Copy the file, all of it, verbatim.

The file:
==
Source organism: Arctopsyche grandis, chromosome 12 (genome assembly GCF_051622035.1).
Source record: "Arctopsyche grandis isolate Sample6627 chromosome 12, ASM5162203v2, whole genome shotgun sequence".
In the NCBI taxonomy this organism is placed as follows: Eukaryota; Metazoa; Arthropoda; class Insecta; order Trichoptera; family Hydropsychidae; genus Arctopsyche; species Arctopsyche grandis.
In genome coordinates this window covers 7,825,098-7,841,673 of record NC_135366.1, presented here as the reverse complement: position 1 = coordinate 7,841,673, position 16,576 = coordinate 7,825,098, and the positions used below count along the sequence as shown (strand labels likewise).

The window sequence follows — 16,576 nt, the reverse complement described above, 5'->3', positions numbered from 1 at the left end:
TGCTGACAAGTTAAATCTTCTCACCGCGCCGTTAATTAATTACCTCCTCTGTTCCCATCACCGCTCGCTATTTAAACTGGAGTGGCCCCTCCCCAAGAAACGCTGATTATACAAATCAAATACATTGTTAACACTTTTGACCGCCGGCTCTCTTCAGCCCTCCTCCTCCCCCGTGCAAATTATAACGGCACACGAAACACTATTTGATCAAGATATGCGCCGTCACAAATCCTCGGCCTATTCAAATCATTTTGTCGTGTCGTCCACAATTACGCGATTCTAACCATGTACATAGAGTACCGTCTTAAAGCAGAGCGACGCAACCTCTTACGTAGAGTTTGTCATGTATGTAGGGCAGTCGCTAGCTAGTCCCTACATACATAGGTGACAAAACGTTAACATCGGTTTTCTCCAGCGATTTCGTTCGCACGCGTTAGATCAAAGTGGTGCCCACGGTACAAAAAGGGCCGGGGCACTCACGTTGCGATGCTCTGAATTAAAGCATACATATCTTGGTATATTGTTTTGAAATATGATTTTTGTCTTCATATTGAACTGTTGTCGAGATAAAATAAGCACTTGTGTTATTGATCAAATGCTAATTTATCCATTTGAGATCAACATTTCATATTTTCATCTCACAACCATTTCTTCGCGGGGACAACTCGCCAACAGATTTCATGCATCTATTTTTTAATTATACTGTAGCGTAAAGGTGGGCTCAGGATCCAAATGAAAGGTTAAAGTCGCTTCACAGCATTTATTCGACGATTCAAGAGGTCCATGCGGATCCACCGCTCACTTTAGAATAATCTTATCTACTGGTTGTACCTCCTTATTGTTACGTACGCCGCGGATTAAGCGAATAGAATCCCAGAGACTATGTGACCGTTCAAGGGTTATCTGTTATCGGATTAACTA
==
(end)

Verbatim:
Source organism: Arctopsyche grandis, chromosome 12 (genome assembly GCF_051622035.1).
Source record: "Arctopsyche grandis isolate Sample6627 chromosome 12, ASM5162203v2, whole genome shotgun sequence".
In the NCBI taxonomy this organism is placed as follows: Eukaryota; Metazoa; Arthropoda; class Insecta; order Trichoptera; family Hydropsychidae; genus Arctopsyche; species Arctopsyche grandis.
In genome coordinates this window covers 7,825,098-7,841,673 of record NC_135366.1, presented here as the reverse complement: position 1 = coordinate 7,841,673, position 16,576 = coordinate 7,825,098, and the positions used below count along the sequence as shown (strand labels likewise).

The window sequence follows — 16,576 nt, the reverse complement described above, 5'->3', positions numbered from 1 at the left end:
TGCTGACAAGTTAAATCTTCTCACCGCGCCGTTAATTAATTACCTCCTCTGTTCCCATCACCGCTCGCTATTTAAACTGGAGTGGCCCCTCCCCAAGAAACGCTGATTATACAAATCAAATACATTGTTAACACTTTTGACCGCCGGCTCTCTTCAGCCCTCCTCCTCCCCCGTGCAAATTATAACGGCACACGAAACACTATTTGATCAAGATATGCGCCGTCACAAATCCTCGGCCTATTCAAATCATTTTGTCGTGTCGTCCACAATTACGCGATTCTAACCATGTACATAGAGTACCGTCTTAAAGCAGAGCGACGCAACCTCTTACGTAGAGTTTGTCATGTATGTAGGGCAGTCGCTAGCTAGTCCCTACATACATAGGTGACAAAACGTTAACATCGGTTTTCTCCAGCGATTTCGTTCGCACGCGTTAGATCAAAGTGGTGCCCACGGTACAAAAAGGGCCGGGGCACTCACGTTGCGATGCTCTGAATTAAAGCATACATATCTTGGTATATTGTTTTGAAATATGATTTTTGTCTTCATATTGAACTGTTGTCGAGATAAAATAAGCACTTGTGTTATTGATCAAATGCTAATTTATCCATTTGAGATCAACATTTCATATTTTCATCTCACAACCATTTCTTCGCGGGGACAACTCGCCAACAGATTTCATGCATCTATTTTTTAATTATACTGTAGCGTAAAGGTGGGCTCAGGATCCAAATGAAAGGTTAAAGTCGCTTCACAGCATTTATTCGACGATTCAAGAGGTCCATGCGGATCCACCGCTCACTTTAGAATAATCTTATCTACTGGTTGTACCTCCTTATTGTTACGTACGCCGCGGATTAAGCGAATAGAATCCCAGAGACTATGTGACCGTTCAAGGGTTATCTGTTATCGGATTAACTA